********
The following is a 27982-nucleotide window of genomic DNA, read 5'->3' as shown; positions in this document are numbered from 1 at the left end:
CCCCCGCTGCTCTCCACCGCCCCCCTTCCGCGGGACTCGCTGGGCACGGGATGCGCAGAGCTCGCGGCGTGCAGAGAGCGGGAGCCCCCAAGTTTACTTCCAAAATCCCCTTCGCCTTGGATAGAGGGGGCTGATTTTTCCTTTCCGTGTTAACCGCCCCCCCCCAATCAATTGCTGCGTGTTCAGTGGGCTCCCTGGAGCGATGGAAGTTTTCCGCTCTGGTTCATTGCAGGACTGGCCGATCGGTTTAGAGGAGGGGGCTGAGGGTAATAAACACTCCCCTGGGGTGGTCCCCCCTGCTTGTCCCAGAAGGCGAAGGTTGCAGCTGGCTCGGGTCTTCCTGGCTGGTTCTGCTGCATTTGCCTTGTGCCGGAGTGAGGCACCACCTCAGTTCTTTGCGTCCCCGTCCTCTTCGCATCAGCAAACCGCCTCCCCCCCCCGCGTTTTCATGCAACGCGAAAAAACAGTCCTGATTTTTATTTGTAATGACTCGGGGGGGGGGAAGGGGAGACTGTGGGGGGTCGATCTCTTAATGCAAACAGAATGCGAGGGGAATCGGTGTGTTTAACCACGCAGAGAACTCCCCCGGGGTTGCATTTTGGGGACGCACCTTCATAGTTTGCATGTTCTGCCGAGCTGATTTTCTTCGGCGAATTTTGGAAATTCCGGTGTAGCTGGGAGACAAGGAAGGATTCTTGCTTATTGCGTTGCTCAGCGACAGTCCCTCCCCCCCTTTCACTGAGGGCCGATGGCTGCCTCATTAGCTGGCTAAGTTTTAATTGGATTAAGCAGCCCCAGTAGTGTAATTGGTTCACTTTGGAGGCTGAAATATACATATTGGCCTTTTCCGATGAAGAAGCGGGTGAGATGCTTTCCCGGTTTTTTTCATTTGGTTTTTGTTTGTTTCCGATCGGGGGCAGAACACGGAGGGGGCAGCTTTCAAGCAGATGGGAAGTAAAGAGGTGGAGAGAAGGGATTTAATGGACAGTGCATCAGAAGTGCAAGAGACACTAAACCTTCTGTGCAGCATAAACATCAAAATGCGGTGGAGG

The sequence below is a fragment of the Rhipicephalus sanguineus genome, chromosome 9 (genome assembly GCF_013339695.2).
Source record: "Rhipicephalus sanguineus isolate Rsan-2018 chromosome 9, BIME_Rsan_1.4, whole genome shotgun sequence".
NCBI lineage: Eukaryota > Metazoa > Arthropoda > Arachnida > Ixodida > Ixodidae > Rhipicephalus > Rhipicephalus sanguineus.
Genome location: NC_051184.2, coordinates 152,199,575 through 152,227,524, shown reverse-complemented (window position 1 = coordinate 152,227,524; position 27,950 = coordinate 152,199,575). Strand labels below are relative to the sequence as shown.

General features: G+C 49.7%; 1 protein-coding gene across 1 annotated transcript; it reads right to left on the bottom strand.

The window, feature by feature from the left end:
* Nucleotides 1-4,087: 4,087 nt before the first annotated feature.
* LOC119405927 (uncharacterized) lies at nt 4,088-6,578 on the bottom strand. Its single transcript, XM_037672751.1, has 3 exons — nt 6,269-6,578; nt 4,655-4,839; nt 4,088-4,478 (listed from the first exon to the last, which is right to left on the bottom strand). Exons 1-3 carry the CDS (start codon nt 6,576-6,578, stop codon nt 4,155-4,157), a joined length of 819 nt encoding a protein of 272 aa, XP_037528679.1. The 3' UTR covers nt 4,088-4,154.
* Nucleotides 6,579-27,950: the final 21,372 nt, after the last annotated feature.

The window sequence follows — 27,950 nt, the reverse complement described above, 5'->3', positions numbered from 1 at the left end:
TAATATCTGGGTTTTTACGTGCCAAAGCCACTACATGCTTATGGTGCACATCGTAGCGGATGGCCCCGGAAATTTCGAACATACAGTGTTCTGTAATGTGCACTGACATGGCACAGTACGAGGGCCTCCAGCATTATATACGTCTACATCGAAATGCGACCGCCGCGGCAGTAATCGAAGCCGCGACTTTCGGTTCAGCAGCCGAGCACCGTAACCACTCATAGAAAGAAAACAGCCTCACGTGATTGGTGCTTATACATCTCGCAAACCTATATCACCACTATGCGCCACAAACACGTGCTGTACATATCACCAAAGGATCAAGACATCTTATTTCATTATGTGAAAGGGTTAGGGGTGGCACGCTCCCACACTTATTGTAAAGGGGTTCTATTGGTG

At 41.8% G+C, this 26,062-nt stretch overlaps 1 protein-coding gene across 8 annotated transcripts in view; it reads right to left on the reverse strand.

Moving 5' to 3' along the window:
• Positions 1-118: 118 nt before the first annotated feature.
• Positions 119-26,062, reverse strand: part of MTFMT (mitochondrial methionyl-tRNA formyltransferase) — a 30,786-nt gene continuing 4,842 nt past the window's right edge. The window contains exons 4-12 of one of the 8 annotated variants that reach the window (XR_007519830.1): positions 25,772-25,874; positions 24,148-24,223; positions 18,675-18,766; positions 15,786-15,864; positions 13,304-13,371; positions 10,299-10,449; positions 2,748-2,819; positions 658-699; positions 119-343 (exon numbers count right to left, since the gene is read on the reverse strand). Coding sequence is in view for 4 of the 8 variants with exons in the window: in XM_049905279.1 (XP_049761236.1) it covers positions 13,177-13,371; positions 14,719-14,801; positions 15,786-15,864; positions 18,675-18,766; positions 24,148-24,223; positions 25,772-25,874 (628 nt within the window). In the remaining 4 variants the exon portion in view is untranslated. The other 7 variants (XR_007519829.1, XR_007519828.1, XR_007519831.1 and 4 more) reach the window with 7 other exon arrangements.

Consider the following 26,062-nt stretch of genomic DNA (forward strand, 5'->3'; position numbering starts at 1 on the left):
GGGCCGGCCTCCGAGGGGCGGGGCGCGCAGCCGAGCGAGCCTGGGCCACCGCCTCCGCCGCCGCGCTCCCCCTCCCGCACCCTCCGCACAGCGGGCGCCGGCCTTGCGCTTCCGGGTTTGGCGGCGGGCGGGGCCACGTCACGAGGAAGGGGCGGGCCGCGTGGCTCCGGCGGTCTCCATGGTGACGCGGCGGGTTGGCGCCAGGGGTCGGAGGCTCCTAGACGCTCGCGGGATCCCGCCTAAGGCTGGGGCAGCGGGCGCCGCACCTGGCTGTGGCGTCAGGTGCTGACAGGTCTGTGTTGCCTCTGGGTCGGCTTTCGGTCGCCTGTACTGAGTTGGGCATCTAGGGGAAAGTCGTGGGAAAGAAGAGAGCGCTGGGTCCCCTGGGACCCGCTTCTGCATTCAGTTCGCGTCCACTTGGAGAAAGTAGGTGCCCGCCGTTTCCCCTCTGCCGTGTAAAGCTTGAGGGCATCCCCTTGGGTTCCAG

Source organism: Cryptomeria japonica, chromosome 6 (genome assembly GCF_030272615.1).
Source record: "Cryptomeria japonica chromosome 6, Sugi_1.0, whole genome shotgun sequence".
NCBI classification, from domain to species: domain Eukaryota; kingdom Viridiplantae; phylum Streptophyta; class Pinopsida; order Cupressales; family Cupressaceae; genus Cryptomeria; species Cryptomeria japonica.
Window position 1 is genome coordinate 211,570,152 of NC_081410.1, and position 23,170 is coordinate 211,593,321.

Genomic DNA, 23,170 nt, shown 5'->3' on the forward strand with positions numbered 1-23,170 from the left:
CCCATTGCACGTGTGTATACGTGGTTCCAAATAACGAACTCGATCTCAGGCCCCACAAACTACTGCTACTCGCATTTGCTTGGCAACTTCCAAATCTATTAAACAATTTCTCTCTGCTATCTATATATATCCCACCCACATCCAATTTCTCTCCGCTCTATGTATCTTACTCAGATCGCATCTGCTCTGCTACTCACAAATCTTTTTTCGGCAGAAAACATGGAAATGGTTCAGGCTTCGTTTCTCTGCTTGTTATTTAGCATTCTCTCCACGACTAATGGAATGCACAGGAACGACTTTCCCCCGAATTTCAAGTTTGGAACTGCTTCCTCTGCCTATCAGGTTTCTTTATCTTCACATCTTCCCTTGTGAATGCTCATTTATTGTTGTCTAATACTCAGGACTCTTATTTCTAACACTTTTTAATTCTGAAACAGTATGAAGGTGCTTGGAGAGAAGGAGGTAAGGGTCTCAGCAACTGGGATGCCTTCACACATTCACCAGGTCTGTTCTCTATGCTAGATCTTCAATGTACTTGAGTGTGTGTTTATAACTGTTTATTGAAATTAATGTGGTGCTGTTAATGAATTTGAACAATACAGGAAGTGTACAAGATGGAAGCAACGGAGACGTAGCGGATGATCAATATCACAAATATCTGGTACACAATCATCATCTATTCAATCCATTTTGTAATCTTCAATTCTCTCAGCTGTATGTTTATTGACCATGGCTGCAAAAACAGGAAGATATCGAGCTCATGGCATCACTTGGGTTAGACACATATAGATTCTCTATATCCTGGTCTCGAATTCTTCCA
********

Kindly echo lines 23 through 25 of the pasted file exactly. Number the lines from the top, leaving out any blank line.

Window position 1 is genome coordinate 211,570,152 of NC_081410.1, and position 23,170 is coordinate 211,593,321.

Genomic DNA, 23,170 nt, shown 5'->3' on the forward strand with positions numbered 1-23,170 from the left:
CCCATTGCACGTGTGTATACGTGGTTCCAAATAACGAACTCGATCTCAGGCCCCACAAACTACTGCTACTCGCATTTGCTTGGCAACTTCCAAATCTATTAAACAATTTCTCTCTGCTATCTATATATATCCCACCCACATCCAATTTCTCTCCGCTCTATGTATCTTACTCAGATCGCATCTGCTCTGCTACTCACAAATCTTTTTTCGGCAGAAAACATGGAAATGGTTCAGGCTTCGTTTCTCTGCTTGTTATTTAGCATTCTCTCCACGACTAATGGAATGCACAGGAACGACTTTCCCCCGAATTTCAAGTTTGGAACTGCTTCCTCTGCCTATCAGGTTTCTTTATCTTCACATCTTCCCTTGTGAATGCTCATTTATTGTTGTCTAATACTCAGGACTCTTATTTCTAACACTTTTTAATTCTGAAACAGTATGAAGGTGCTTGGAGAGAAGGAGGTAAGGGTCTCAGCAACTGGGATGCCTTCACACATTCACCAGGTCTGTTCTCTATGCTAGATCTTCAATGTACTTGAGTGTGTGTTTATAACTGTTTATTGAAATTAATGTGGTGCTGTTAATGAATTTGAACAATACAGGAAGTGTACAAGATGGAAGCAACGGAGACGTAGCGGATGATCAATATCACAAATATCTGGTACACAATCATCATCTATTCAATCCATTTTGTAATCTTCAATTCTCTCAGCTGTATGTTTATTGACCATGGCTGCAAAAACAGGAAGATATCGAGCTCATGGCATCACTTGGGTTAGACACATATAGATTCTCTATATCCTGGTCTCGAATTCTTCCA